Tags: bill gross | german | bunds | short

Janus' Bill Gross Sees German 10-Year Bunds 'Short of a Lifetime'

Tuesday, 21 April 2015 12:38 PM

Bill Gross, the bond manager who joined Janus Capital Group Inc. last year, said the 10-year German bund is the “short of a lifetime.”

The German bund is “better than the pound in 1993,” Gross wrote in a Twitter message on Tuesday. “The only question is Timing/ECB QE,” he wrote, referring to quantitative easing by the European Central Bank.

The devaluation of the British pound in 1992 created unprecedented opportunities for investors including George Soros, who made $1 billion on his bet against the currency.

Gross has sharpened his position on the bund after earlier this month saying that his bet on U.S. Treasurys and against German debt is “not the trade of the century or the trade of the decade but I think it’s the trade of the year.”

Yields on 10-year German bonds have dropped from a 1-year high of 1.556 percent in April 2014, and reached 0.104 percent at 11:36 a.m. in New York. The yields reached a record low of 0.049 percent last week driven by the ECB’s stimulus measures, which include buying government bonds.

Gross, who abruptly left Pacific Investment Management Co. in September, now manages the $1.46 billion Janus Global Unconstrained Bond Fund. After a shaky first five months, he’s regained his footing.

The fund has advanced 2.1 percent this year, beating 74 percent of comparable funds, according to data from Morningstar Inc. Since inception, the fund has advanced 1.6 percent, beating 73 percent of peers, the data show.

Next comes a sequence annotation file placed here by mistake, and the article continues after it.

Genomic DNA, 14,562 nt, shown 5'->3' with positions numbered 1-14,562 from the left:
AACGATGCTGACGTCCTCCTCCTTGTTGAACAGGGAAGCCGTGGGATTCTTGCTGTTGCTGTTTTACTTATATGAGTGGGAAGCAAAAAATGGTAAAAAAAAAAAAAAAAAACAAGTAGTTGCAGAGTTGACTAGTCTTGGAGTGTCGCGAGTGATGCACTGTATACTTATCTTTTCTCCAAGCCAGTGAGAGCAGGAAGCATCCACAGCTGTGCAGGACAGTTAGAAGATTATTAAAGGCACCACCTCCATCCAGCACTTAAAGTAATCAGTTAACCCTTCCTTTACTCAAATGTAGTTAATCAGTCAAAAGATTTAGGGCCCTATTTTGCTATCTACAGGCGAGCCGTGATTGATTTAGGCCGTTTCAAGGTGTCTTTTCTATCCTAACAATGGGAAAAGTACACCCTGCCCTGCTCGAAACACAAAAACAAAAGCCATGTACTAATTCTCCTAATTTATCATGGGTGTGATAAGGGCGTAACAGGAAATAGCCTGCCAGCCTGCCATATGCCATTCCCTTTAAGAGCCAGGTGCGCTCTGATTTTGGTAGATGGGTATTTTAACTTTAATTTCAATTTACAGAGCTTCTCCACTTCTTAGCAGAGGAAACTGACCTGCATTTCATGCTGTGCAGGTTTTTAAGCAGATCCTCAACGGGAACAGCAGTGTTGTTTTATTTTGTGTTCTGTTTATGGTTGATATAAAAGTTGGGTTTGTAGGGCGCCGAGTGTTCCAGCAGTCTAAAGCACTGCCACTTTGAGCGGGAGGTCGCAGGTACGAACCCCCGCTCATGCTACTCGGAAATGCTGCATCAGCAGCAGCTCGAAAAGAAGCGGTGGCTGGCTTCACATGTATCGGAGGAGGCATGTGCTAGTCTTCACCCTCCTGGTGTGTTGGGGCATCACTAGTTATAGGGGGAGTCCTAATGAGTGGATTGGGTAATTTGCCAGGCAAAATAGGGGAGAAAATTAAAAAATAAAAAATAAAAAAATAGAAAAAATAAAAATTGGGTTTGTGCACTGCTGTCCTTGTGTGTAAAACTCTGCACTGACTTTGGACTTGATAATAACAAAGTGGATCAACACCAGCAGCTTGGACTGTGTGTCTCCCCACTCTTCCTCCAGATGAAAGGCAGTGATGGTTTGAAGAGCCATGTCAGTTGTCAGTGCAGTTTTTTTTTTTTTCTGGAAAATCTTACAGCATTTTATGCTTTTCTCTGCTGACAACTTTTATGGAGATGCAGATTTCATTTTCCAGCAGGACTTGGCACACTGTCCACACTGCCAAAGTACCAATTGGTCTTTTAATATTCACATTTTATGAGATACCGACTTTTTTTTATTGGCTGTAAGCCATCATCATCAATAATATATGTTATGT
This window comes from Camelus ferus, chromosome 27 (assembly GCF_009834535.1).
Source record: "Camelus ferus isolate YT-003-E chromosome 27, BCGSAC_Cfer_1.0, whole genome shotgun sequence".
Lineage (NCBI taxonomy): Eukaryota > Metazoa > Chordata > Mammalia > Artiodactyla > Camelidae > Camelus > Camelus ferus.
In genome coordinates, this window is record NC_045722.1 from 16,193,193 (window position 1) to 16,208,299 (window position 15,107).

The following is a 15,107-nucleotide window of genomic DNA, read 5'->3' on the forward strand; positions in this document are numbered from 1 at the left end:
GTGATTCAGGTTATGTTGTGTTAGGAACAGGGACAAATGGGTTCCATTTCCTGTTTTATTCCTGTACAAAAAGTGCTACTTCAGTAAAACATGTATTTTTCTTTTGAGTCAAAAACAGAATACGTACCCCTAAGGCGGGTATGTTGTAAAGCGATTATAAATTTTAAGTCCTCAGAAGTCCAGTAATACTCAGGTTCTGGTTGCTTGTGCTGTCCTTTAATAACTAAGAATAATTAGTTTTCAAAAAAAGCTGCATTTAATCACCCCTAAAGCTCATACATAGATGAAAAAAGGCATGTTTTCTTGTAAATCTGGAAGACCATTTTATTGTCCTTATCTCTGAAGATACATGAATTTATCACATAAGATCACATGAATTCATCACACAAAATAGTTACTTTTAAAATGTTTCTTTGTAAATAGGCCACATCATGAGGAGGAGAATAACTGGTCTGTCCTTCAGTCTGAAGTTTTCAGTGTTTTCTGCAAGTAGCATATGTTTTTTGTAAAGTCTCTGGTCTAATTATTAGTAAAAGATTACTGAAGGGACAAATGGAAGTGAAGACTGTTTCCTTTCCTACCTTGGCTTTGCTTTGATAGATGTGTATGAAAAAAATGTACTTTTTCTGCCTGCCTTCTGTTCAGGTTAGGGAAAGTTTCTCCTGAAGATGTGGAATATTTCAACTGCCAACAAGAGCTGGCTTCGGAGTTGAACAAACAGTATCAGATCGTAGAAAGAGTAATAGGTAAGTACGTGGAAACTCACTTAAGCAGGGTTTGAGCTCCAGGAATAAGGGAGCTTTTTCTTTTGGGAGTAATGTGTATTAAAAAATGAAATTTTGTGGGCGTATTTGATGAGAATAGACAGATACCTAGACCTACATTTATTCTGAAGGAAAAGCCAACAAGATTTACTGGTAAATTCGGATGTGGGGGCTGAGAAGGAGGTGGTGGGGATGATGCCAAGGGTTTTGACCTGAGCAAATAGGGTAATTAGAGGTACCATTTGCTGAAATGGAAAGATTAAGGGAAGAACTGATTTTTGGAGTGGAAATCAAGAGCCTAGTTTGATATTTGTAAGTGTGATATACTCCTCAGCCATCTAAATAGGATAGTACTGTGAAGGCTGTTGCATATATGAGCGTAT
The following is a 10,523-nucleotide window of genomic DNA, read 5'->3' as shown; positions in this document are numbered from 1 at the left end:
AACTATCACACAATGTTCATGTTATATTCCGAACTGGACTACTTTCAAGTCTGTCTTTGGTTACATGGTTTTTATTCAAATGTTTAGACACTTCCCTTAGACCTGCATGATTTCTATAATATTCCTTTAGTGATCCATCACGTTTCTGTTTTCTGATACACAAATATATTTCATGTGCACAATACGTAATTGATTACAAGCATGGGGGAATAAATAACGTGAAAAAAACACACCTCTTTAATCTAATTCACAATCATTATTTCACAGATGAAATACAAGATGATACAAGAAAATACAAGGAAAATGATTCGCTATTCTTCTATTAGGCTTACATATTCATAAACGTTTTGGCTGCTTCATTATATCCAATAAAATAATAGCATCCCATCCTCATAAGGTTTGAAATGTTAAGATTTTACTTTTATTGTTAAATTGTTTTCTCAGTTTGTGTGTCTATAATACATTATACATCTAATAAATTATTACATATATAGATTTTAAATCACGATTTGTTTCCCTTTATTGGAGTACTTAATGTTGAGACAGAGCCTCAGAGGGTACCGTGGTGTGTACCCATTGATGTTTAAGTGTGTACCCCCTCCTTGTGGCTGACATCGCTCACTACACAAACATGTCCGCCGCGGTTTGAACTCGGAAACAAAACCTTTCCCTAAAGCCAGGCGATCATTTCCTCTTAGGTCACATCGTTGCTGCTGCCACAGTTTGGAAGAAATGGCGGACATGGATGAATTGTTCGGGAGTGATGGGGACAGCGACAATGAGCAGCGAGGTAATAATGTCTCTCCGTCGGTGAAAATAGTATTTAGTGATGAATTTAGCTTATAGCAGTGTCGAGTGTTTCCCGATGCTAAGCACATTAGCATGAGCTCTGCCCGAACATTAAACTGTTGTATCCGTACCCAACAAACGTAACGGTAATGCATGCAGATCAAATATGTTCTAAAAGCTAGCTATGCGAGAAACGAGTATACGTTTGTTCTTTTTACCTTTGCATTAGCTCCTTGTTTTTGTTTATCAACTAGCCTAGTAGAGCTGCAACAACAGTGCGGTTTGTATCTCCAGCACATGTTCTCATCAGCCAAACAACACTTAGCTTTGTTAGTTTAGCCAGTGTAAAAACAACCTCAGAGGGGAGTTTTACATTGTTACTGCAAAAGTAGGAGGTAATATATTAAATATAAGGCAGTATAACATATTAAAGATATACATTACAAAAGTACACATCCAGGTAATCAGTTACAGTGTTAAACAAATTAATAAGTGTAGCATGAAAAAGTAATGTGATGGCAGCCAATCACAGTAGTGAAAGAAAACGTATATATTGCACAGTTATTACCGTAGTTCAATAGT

Using Derivatives

Gross has been using derivatives to bet that prices on debt from the U.S., U.K. and Germany won’t swing outside a certain band. Gross sees German 10-year bunds, the euro area’s benchmark, as a type of anchor for U.S. government debt. At 0.495 percent, “it’s hard for a U.S. Treasury to move much higher,” Gross said Jan. 12 in a Bloomberg Radio interview with Tom Keene.

The fund struggled initially after Gross took over, declining 1.3 percent in the first five months through March 6. It trailed its benchmark in the fourth quarter last year primarily because it had plowed about 5 percent of net assets into debt issued by U.S., Russian and Brazilian energy companies. Those bonds and emerging market sovereign debt that Gross insured were all hit by the 42 percent collapse in crude prices in the period.

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Bill Gross, the bond manager who joined Janus Capital Group Inc. last year, said the 10-year German bund is the "short of a lifetime.
bill gross, german, bunds, short
Tuesday, 21 April 2015 12:38 PM
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